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The sentence is this:

I believe that contributing to the scholarly community is fundamental for successful functioning of academic institutions and progress of scientific research.

Does "sucessful functioning" need a "the"? Also, does "progress" need one too? I have a feeling that they're optional as the progress and functioning are in general and unspecific.

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    A definite article is optional, but not required, before successful functioning of academic institutions. But it is required before progress of scientific research. So either put it before progress, put it before both, or put it before the first one only, and optionally change the order of conjuncts. Aug 17, 2014 at 15:26
  • You can up your average syllable count by substituting Indisputably, for I believe that, and advancement for progress, and investigation for research. Aug 17, 2014 at 15:28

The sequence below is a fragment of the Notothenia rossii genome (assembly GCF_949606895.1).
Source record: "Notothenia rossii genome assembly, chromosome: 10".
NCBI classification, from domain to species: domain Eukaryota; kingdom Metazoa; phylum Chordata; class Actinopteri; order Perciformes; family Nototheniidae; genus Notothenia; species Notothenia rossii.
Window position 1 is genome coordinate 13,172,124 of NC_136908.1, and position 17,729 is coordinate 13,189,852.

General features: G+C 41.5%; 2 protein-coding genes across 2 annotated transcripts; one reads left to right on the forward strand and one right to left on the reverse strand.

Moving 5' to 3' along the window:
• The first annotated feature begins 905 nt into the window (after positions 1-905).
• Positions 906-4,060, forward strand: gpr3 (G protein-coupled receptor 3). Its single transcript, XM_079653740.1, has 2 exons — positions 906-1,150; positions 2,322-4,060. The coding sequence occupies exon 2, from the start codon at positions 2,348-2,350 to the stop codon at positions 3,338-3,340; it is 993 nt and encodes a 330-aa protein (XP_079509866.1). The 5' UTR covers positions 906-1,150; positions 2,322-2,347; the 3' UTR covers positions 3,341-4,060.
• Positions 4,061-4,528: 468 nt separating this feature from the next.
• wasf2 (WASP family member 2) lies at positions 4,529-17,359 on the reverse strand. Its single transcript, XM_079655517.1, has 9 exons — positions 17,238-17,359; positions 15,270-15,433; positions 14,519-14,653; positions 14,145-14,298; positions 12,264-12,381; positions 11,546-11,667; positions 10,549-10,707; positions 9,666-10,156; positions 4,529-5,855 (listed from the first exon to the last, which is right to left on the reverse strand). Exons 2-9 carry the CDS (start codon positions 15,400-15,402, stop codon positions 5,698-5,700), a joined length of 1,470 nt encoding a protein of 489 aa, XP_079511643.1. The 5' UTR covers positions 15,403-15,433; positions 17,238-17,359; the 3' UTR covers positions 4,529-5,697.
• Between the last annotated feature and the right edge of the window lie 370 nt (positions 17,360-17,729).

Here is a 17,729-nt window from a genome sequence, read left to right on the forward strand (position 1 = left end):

• @jwpat7 I agree that the sentence is unnecessarily complicated. But I didn't write it, I swear!
    – Paul Jones
    Aug 17, 2014 at 15:45
  • Grammar does not work that way, even in English. The construction is fully parallel, so either both are required, or both are optional. So, yeah it is officially optional, but no native speaker could avoid tripping over the fact it was missing. Aug 17, 2014 at 17:39

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Yes, you want people to immediately hear 'functioning' as a noun. Most native speakers would trip over 'for functioning of X' because they expect 'functioning' here to be an adjective as in 'for functioning equipment to be delivered'. When they go to the preposition, they would backtrack to recast the verb as a noun rather than an adjective.

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